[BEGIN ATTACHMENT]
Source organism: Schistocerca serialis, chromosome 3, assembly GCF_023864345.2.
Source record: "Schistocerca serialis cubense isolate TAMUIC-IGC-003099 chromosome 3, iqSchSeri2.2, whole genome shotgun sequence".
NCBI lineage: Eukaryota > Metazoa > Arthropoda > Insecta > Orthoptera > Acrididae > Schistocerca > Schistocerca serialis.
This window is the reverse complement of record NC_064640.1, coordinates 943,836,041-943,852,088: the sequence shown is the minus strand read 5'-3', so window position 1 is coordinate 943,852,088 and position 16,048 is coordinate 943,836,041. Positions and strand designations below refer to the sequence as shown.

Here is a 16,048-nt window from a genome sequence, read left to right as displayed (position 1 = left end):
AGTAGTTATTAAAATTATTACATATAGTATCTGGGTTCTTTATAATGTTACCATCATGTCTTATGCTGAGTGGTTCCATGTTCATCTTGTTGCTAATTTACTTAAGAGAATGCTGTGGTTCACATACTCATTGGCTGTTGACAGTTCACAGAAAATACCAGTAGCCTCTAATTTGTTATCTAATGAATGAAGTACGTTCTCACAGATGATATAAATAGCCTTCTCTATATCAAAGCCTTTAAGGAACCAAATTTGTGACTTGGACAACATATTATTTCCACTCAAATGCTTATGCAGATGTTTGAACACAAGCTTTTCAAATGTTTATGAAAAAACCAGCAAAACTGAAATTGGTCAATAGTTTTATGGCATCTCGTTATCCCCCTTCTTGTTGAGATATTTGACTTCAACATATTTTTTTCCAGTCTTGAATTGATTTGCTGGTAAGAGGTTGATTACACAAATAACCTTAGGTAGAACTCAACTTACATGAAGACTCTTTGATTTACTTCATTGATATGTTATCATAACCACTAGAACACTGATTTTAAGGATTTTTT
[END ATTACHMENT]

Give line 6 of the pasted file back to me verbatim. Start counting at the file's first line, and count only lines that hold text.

AGTAGTTATTAAAATTATTACATATAGTATCTGGGTTCTTTATAATGTTACCATCATGTCTTATGCTGAGTGGTTCCATGTTCATCTTGTTGCTAATTTACTTAAGAGAATGCTGTGGTTCACATACTCATTGGCTGTTGACAGTTCACAGAAAATACCAGTAGCCTCTAATTTGTTATCTAATGAATGAAGTACGTTCTCACAGATGATATAAATAGCCTTCTCTATATCAAAGCCTTTAAGGAACCAAATTTGTGACTTGGACAACATATTATTTCCACTCAAATGCTTATGCAGATGTTTGAACACAAGCTTTTCAAATGTTTATGAAAAAACCAGCAAAACTGAAATTGGTCAATAGTTTTATGGCATCTCGTTATCCCCCTTCTTGTTGAGATATTTGACTTCAACATATTTTTTTCCAGTCTTGAATTGATTTGCTGGTAAGAGGTTGATTACACAAATAACCTTAGGTAGAACTCAACTTACATGAAGACTCTTTGATTTACTTCATTGATATGTTATCATAACCACTAGAACACTGATTTTAAGGATTTTTT